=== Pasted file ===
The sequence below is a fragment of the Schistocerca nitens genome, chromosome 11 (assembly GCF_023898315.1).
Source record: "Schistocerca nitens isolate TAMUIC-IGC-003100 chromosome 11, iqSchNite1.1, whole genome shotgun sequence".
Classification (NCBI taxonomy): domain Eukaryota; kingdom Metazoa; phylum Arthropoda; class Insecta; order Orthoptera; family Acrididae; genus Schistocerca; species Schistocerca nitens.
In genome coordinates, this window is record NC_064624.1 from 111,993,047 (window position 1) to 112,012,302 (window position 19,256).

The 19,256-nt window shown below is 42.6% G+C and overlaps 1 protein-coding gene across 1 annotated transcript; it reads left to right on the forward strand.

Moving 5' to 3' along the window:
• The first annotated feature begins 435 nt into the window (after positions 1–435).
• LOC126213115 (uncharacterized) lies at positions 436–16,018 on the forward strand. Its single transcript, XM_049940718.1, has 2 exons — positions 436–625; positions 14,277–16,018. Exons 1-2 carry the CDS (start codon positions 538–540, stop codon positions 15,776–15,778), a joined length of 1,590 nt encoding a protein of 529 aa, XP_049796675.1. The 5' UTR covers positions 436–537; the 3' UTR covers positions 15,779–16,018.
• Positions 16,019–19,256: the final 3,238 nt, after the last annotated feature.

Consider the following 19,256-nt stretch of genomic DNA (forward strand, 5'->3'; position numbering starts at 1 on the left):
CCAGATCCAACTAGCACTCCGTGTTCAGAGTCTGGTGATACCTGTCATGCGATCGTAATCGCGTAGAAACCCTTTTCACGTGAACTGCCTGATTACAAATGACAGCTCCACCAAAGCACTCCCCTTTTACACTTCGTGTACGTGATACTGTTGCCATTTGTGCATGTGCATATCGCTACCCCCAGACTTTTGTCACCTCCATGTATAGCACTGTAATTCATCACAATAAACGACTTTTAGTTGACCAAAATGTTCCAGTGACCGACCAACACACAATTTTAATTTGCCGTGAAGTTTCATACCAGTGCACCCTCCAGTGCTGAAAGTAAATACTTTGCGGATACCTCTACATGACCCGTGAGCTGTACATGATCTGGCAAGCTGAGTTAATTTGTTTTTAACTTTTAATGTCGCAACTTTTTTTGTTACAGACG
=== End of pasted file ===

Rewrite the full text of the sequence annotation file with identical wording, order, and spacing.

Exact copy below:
The sequence below is a fragment of the Schistocerca nitens genome, chromosome 11 (assembly GCF_023898315.1).
Source record: "Schistocerca nitens isolate TAMUIC-IGC-003100 chromosome 11, iqSchNite1.1, whole genome shotgun sequence".
Classification (NCBI taxonomy): domain Eukaryota; kingdom Metazoa; phylum Arthropoda; class Insecta; order Orthoptera; family Acrididae; genus Schistocerca; species Schistocerca nitens.
In genome coordinates, this window is record NC_064624.1 from 111,993,047 (window position 1) to 112,012,302 (window position 19,256).

The 19,256-nt window shown below is 42.6% G+C and overlaps 1 protein-coding gene across 1 annotated transcript; it reads left to right on the forward strand.

Moving 5' to 3' along the window:
• The first annotated feature begins 435 nt into the window (after positions 1–435).
• LOC126213115 (uncharacterized) lies at positions 436–16,018 on the forward strand. Its single transcript, XM_049940718.1, has 2 exons — positions 436–625; positions 14,277–16,018. Exons 1-2 carry the CDS (start codon positions 538–540, stop codon positions 15,776–15,778), a joined length of 1,590 nt encoding a protein of 529 aa, XP_049796675.1. The 5' UTR covers positions 436–537; the 3' UTR covers positions 15,779–16,018.
• Positions 16,019–19,256: the final 3,238 nt, after the last annotated feature.

Consider the following 19,256-nt stretch of genomic DNA (forward strand, 5'->3'; position numbering starts at 1 on the left):
CCAGATCCAACTAGCACTCCGTGTTCAGAGTCTGGTGATACCTGTCATGCGATCGTAATCGCGTAGAAACCCTTTTCACGTGAACTGCCTGATTACAAATGACAGCTCCACCAAAGCACTCCCCTTTTACACTTCGTGTACGTGATACTGTTGCCATTTGTGCATGTGCATATCGCTACCCCCAGACTTTTGTCACCTCCATGTATAGCACTGTAATTCATCACAATAAACGACTTTTAGTTGACCAAAATGTTCCAGTGACCGACCAACACACAATTTTAATTTGCCGTGAAGTTTCATACCAGTGCACCCTCCAGTGCTGAAAGTAAATACTTTGCGGATACCTCTACATGACCCGTGAGCTGTACATGATCTGGCAAGCTGAGTTAATTTGTTTTTAACTTTTAATGTCGCAACTTTTTTTGTTACAGACG